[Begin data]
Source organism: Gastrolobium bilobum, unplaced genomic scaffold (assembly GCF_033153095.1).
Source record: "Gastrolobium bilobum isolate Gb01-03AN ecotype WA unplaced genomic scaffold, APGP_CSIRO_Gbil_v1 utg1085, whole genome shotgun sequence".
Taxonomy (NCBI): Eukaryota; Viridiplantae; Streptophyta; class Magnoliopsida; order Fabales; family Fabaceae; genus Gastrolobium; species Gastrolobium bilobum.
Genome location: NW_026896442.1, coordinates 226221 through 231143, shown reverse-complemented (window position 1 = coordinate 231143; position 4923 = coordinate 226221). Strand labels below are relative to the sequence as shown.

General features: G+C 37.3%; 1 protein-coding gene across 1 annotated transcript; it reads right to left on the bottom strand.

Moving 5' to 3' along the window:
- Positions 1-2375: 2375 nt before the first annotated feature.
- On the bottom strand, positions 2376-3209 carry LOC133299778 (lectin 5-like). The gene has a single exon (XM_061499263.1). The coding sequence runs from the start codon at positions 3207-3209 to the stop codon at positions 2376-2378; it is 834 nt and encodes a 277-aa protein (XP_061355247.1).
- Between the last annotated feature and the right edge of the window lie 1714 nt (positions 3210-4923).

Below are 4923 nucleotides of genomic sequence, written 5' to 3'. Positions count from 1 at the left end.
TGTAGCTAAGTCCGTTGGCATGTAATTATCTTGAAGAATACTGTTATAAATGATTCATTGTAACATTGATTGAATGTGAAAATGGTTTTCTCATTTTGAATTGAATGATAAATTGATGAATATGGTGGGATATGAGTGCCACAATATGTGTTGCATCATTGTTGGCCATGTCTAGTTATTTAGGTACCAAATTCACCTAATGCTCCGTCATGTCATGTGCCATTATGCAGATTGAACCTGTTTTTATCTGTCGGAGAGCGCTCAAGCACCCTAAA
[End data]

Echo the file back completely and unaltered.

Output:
Source organism: Gastrolobium bilobum, unplaced genomic scaffold (assembly GCF_033153095.1).
Source record: "Gastrolobium bilobum isolate Gb01-03AN ecotype WA unplaced genomic scaffold, APGP_CSIRO_Gbil_v1 utg1085, whole genome shotgun sequence".
Taxonomy (NCBI): Eukaryota; Viridiplantae; Streptophyta; class Magnoliopsida; order Fabales; family Fabaceae; genus Gastrolobium; species Gastrolobium bilobum.
Genome location: NW_026896442.1, coordinates 226221 through 231143, shown reverse-complemented (window position 1 = coordinate 231143; position 4923 = coordinate 226221). Strand labels below are relative to the sequence as shown.

General features: G+C 37.3%; 1 protein-coding gene across 1 annotated transcript; it reads right to left on the bottom strand.

Moving 5' to 3' along the window:
- Positions 1-2375: 2375 nt before the first annotated feature.
- On the bottom strand, positions 2376-3209 carry LOC133299778 (lectin 5-like). The gene has a single exon (XM_061499263.1). The coding sequence runs from the start codon at positions 3207-3209 to the stop codon at positions 2376-2378; it is 834 nt and encodes a 277-aa protein (XP_061355247.1).
- Between the last annotated feature and the right edge of the window lie 1714 nt (positions 3210-4923).

Below are 4923 nucleotides of genomic sequence, written 5' to 3'. Positions count from 1 at the left end.
TGTAGCTAAGTCCGTTGGCATGTAATTATCTTGAAGAATACTGTTATAAATGATTCATTGTAACATTGATTGAATGTGAAAATGGTTTTCTCATTTTGAATTGAATGATAAATTGATGAATATGGTGGGATATGAGTGCCACAATATGTGTTGCATCATTGTTGGCCATGTCTAGTTATTTAGGTACCAAATTCACCTAATGCTCCGTCATGTCATGTGCCATTATGCAGATTGAACCTGTTTTTATCTGTCGGAGAGCGCTCAAGCACCCTAAA